In this month's sensible semiconductor news update, we’ll zoom in on an exciting new family of Bluetooth LE MCUs from TI, New York state’s landmark “Righ to Repair” bill for electronics, and the reported alliance between STMicro and GlobalFoundries on a French factory venture.
Sub-$1 Wireless MCU Brings Bluetooth LE to More Devices
The latest Bluetooth LE MCUs from TI don’t even need 1 µA of standby power…and have a starting price of less than a dollar. That’s a welcome 40% reduction in power at only half the cost of similar MCUs.
The result? This new family of wireless MCUs within Texas Instruments’ connectivity portfolio will make Bluetooth LE (BLE) easier than ever to add to next-gen Internet of Things (IoT) devices. Coupled with other areas of improvement, such as additional on-chip flash memory, the possibilities become very enticing.
Wireless MCUs are already a battleground in the chip market. Infineon, NXP, Silicon Labs, and others are all in a tug-of-ware for market share, and global BLE shipments are already set to rise from 5.2 billion units to 7+ billion from 2022 to 2026. The affordability of TI’s new devices adds incredible flexibility, allowing developers to include Bluetooth LE in “any application that also requires a very aggressive price point,” according to Marian Kost, VP and GM of connectivity at TI.
Businesses involved with industrial, medical, automotive, and consumer devices will appreciate the prolonged battery life of TI’s new MCUs, which will allow devices to last up to a decade in ultra-low power wireless sensors on just a coin-cell battery. You can get started with the CC2340 wireless MCUs by requesting samples as well as a development kit priced at $39. They’re scheduled to be in volume production by the first half of 2023, starting at $0.79 in 1,000-unit quantities.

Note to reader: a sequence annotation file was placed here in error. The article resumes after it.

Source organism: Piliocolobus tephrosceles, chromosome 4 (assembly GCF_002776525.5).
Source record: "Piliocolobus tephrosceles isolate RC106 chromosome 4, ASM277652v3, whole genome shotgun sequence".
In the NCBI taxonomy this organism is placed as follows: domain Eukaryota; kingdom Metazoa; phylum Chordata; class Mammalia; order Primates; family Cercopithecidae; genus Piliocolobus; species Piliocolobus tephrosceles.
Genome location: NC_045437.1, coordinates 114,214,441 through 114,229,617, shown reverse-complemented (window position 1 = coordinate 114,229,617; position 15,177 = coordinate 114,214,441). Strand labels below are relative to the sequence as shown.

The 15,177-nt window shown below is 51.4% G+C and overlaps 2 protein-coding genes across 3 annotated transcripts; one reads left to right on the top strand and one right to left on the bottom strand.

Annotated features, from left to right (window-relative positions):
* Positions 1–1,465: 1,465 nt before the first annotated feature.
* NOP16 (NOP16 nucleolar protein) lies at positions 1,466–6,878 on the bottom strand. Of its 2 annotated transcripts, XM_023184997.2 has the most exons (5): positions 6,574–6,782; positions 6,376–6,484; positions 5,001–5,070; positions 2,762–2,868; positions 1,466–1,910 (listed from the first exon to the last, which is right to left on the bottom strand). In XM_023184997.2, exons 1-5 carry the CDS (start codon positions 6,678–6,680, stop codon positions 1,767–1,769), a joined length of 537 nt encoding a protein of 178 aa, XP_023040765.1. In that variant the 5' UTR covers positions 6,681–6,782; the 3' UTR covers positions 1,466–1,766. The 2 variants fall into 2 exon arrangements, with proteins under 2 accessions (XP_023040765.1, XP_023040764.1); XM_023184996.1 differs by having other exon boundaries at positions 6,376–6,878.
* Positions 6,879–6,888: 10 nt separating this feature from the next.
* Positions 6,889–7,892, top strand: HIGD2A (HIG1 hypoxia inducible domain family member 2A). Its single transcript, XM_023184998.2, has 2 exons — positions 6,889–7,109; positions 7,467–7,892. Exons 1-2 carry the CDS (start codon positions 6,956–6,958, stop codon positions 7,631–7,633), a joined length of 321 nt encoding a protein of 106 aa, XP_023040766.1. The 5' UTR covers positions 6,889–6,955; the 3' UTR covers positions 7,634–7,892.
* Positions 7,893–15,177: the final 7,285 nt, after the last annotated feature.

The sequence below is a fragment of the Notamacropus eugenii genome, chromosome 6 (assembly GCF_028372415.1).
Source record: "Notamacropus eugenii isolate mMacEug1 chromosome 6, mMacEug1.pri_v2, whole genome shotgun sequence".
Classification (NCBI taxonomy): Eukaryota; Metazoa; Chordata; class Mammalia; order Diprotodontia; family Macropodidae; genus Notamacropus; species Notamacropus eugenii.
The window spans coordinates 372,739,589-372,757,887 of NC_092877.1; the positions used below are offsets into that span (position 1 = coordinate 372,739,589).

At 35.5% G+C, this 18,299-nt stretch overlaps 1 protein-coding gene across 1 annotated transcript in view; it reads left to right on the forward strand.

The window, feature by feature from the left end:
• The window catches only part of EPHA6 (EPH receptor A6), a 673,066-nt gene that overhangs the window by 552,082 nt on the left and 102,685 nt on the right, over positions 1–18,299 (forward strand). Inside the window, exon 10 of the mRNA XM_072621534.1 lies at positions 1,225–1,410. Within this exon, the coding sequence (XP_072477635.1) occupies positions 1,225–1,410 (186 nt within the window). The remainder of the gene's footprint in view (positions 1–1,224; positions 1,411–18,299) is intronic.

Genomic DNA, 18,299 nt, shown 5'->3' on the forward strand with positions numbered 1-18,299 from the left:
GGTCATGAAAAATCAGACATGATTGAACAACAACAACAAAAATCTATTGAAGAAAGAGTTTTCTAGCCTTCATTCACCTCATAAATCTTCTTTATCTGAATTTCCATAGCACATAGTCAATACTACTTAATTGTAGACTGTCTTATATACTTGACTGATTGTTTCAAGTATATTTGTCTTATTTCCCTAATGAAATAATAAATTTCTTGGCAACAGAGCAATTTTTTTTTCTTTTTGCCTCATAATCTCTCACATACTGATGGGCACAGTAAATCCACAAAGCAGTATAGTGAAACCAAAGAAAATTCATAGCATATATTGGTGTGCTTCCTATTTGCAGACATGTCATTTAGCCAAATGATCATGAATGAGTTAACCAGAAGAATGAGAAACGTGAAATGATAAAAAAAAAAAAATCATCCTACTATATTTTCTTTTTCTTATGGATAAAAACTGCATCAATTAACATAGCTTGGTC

New York Passes First “Right to Repair” Bill for Electronics
The digital “fair repair act,” New York Senate Bill S4104A, has just passed in New York and is awaiting the governor’s signature. This is huge news for original equipment manufacturers, consumers, and components distributors alike. The law — the first of its kind in the U.S. — asserts the right of users to freely repair the electronic product(s) they purchase, including access to the original spare parts and tools they’ll need to repair the device at fair market condition.
What’s most interesting is that the law is likely to impact areas well beyond the borders of New York state. Since manufacturers who sell goods in New York (as many major brands do) are required to make repair manuals available, it’s likely they’ll quickly become available around the world. It will make invasive software measures impractical (how would do you do this only for New York state?), which could lead to broad changes in how electronics are designed and maintained.
Suppliers, distributors, and repair shops will soon be stocking up on original spare parts. Governor Kathy Hochul is expected to support the measure, which will take effect one year after it passes into law.
Semiconductor giants in talks to form factory venture
We’ve reported previously on Intel’s move into the foundry space, expanding its vertical and control over its supply chain. GlobalFoundries and STMicro aren’t taking this sitting down. The two giants are said to be in talks to build a semiconductor factory in France with the help of government funds.
This is one of the early returns on the European Comission’s ambition to produce 20% of the world’s chips by 2030. A Bloomberg report suggests that STMicro and GlobalFoundries intend to take advantage of this new push, but that no final decision has been made. The project would reportedly focus on developing energy efficient chips with advanced technology. Neither company has a comment on “speculation” about this project, but STMicro did say that it “welcomes the continued work by public authorities to help the semiconductor industry continue to innovate with various strategic support instruments.”
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